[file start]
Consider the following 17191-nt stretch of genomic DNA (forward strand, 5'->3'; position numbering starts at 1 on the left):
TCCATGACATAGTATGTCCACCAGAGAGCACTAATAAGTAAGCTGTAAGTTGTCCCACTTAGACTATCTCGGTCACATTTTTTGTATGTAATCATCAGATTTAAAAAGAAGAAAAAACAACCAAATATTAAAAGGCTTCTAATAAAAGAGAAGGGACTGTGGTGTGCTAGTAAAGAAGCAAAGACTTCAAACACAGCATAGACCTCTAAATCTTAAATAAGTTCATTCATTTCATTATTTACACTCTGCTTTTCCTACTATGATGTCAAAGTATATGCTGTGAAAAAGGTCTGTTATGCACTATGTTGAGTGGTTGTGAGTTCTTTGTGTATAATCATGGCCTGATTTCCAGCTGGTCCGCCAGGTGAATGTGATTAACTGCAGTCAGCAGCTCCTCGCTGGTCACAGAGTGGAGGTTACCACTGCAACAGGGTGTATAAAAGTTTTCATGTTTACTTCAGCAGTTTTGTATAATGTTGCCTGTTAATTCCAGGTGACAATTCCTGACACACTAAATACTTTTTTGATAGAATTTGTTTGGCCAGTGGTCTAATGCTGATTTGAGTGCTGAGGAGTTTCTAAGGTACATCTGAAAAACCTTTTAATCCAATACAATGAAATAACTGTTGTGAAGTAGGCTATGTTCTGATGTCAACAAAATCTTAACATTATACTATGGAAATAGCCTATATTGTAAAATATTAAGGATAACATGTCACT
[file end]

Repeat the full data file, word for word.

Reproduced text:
Consider the following 17191-nt stretch of genomic DNA (forward strand, 5'->3'; position numbering starts at 1 on the left):
TCCATGACATAGTATGTCCACCAGAGAGCACTAATAAGTAAGCTGTAAGTTGTCCCACTTAGACTATCTCGGTCACATTTTTTGTATGTAATCATCAGATTTAAAAAGAAGAAAAAACAACCAAATATTAAAAGGCTTCTAATAAAAGAGAAGGGACTGTGGTGTGCTAGTAAAGAAGCAAAGACTTCAAACACAGCATAGACCTCTAAATCTTAAATAAGTTCATTCATTTCATTATTTACACTCTGCTTTTCCTACTATGATGTCAAAGTATATGCTGTGAAAAAGGTCTGTTATGCACTATGTTGAGTGGTTGTGAGTTCTTTGTGTATAATCATGGCCTGATTTCCAGCTGGTCCGCCAGGTGAATGTGATTAACTGCAGTCAGCAGCTCCTCGCTGGTCACAGAGTGGAGGTTACCACTGCAACAGGGTGTATAAAAGTTTTCATGTTTACTTCAGCAGTTTTGTATAATGTTGCCTGTTAATTCCAGGTGACAATTCCTGACACACTAAATACTTTTTTGATAGAATTTGTTTGGCCAGTGGTCTAATGCTGATTTGAGTGCTGAGGAGTTTCTAAGGTACATCTGAAAAACCTTTTAATCCAATACAATGAAATAACTGTTGTGAAGTAGGCTATGTTCTGATGTCAACAAAATCTTAACATTATACTATGGAAATAGCCTATATTGTAAAATATTAAGGATAACATGTCACT